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The Key Issue in the Background of NY’s Democratic Primary Fight

By: Donna Lieberman Executive Director

The battle over whether New York should hold a Democratic presidential primary has grabbed the media spotlight. 

But the focus on this intraparty fight obscures a broader issue that the state must grapple with immediately: In the midst of the coronavirus pandemic, can New York transform from a state with one of the lowest rates of absentee voting into one in which most people vote by mail? And can it do so before the elections, which are fast approaching on June 23?

The Democratic primary controversy started when lawmakers inserted a provision into this year’s state budget that allowed New York’s Board of Elections to remove any presidential primary candidate who has suspended their campaign. The BOE later voted to do just that, effectively canceling the state’s primary elections.

That move prompted a lawsuit from Democratic Primary candidate Andrew Yang, and a subsequent decision earlier this month from a federal judge reinstating the primary. The BOE appealed the ruling, but a circuit court affirmed the judge’s decision.

The primary will indeed take place in June.

New York is at the center of the coronavirus pandemic. Holding the presidential primary election in all or part of 27 counties that would otherwise have no elections in June could put the health of nearly 1.5 million eligible voters and 4,600 poll workers at risk in an election in which the outcome is already determined. Joe Biden is the only candidate who has not suspended his campaign and is still actively seeking the Democratic nomination for president.

But U.S. District Judge Analisa Torres sided with Yang and ruled that canceling the primary deprives candidates like Yang a chance to influence Democratic Party politics by amassing delegates to the party’s national convention and robs voters of their opportunity “to express their political views.” 

While the Democratic primary garners most of the attention, it is the effort to secure robust absentee voting that will play a far bigger role in making sure New York’s elections are fair and safe.

The case for Yang is also bolstered by the fact that, pursuant to Gov. Cuomo’s Executive Order, any voter who wants to vote absentee may do so. New York is the only state in the country that has canceled its primary election — but it’s also fair to point out that the Republican Party canceled its presidential primary even before New York’s COVID PAUSE went into effect. 

With the circuit court’s ruling ensuring the primary will move forward, a much bigger challenge looms. New York must quickly transition from a state in which more than 90 percent of voters cast ballots in-person, to one in which a huge percentage of people vote absentee.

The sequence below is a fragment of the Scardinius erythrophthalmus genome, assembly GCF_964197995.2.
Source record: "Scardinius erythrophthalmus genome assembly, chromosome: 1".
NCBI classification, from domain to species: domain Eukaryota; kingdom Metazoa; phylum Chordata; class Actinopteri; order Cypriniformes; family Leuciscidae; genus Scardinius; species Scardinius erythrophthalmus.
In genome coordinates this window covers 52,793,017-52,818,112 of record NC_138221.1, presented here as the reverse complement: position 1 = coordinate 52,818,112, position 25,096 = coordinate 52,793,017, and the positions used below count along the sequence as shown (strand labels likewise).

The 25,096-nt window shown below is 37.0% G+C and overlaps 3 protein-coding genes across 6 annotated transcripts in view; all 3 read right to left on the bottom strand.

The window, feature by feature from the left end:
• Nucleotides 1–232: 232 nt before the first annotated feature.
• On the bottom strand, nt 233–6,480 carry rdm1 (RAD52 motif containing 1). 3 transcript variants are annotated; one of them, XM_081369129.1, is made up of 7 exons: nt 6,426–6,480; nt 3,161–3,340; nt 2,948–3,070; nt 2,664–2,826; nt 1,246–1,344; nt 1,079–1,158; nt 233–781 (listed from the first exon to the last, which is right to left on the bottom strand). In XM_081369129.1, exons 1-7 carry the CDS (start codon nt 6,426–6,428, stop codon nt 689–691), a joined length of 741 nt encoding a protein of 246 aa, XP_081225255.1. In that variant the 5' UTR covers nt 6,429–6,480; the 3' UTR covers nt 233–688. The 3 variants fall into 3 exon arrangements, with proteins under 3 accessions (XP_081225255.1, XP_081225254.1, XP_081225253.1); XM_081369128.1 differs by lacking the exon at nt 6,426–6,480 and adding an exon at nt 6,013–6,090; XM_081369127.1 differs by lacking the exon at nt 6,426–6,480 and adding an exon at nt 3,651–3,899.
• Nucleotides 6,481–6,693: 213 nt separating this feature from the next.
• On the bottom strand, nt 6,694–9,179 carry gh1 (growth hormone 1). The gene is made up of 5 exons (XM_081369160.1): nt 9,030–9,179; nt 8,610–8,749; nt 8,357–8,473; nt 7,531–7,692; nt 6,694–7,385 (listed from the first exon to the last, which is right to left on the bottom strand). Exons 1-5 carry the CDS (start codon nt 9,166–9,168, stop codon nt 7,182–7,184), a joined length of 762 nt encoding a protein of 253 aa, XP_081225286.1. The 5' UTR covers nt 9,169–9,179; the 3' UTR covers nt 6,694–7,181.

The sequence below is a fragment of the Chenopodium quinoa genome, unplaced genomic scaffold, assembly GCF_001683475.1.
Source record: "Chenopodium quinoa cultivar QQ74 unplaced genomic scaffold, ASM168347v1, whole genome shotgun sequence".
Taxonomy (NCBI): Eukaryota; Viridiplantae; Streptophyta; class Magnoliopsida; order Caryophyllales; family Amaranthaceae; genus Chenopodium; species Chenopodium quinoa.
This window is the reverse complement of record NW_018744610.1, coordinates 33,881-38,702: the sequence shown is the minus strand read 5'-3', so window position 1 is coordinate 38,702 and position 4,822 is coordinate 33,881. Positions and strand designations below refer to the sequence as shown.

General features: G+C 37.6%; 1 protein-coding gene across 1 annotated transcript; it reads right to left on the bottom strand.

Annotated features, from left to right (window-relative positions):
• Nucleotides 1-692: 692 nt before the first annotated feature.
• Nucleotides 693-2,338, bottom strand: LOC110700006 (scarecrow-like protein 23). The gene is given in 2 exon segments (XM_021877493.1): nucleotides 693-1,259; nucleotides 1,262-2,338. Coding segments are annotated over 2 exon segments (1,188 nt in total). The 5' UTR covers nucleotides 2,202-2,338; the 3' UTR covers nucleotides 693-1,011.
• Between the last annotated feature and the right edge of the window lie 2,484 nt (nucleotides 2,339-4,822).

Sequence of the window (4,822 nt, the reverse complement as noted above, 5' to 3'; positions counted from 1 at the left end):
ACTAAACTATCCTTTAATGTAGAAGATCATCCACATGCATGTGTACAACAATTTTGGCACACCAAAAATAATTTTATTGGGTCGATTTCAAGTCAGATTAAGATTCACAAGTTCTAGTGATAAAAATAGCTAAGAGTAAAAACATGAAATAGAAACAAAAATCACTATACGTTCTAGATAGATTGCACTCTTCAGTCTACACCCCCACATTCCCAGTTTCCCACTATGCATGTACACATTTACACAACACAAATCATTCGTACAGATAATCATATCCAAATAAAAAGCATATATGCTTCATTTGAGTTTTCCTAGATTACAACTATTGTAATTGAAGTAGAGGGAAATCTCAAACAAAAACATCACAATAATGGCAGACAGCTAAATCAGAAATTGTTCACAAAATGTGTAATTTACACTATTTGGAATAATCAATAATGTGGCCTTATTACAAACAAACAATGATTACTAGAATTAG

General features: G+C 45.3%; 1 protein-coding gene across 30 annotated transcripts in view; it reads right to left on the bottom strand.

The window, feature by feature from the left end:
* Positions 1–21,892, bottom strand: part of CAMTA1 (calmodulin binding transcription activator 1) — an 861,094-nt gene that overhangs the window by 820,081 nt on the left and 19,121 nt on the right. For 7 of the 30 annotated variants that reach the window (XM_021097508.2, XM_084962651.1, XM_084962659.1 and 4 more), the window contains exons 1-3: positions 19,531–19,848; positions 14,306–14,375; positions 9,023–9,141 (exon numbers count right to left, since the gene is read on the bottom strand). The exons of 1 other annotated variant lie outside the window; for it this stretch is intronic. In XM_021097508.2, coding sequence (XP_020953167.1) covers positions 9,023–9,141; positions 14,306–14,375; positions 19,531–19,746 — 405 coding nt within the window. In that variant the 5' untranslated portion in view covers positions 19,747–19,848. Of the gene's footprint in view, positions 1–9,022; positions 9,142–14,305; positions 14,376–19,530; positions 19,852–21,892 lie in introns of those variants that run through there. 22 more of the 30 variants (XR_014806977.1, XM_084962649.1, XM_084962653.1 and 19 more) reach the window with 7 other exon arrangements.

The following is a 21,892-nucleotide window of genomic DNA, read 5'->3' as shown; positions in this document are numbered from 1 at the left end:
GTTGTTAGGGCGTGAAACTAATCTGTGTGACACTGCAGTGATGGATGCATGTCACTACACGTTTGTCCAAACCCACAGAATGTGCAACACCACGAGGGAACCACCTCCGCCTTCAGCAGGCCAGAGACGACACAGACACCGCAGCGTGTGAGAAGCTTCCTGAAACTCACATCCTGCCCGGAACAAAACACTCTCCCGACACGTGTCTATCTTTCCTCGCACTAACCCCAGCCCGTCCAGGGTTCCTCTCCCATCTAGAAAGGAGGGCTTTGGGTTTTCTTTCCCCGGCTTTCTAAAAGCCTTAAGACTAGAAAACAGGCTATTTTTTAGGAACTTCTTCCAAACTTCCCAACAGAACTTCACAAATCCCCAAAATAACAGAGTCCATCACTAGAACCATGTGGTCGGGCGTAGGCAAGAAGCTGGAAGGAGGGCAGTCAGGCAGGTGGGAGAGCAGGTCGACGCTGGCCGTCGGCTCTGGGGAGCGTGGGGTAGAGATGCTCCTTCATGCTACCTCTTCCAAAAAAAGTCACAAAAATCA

Wisconsin offers a cautionary tale for what can happen when a state with a historically low number of absentee voters holds an election during the pandemic. Thousands of the state’s voters never got the absentee ballots they requested. Then a lack of poll workers prompted officials to shutter dozens of polling locations, which created long lines and dangerous conditions at the sites that did open.

Dozens of voters and poll workers later contracted the virus.

After prodding from the NYCLU and other voting rights organizations, New York has taken important steps to encourage robust enfranchisement.

Gov. Cuomo signed an executive order that allows anyone who doesn’t want to vote in-person because of COVID-19 to request an absentee ballot. And now both absentee ballot request forms and ballots themselves will come with postage-paid return envelopes. In addition, in-person voting will be available for those who can safely vote at poll sites or need assistance to vote.

Moving forward, the NYCLU is pushing for more critical reforms to make sure New Yorkers can vote absentee.

The state should require that ballots be accepted seven days after Election Day, regardless of when or if they are postmarked. Currently, New York law counts ballots received up to seven days after elections, but only if they are postmarked by the day before Election Day.

In Wisconsin, the massive increase in absentee ballot requests overwhelmed elections officials, and the backlogs resulted in many voters not receiving their absentee ballots until after Election Day. New York can help reduce the harm from any delays by honoring the existing state deadline for ballot acceptance even if postmarks are late or missing.

At a minimum, the state should extend the deadline for sending absentee ballots through Election Day. Under current law, absentee ballots must be postmarked by no later than the day before the elections. Without this reform, many people voting absentee for the first time will likely be unaware of the current deadline, and they could have their votes thrown out.

While the Democratic primary garners most of the attention, it is the effort to secure robust absentee voting that will play a far bigger role in making sure New York’s elections are fair and safe.

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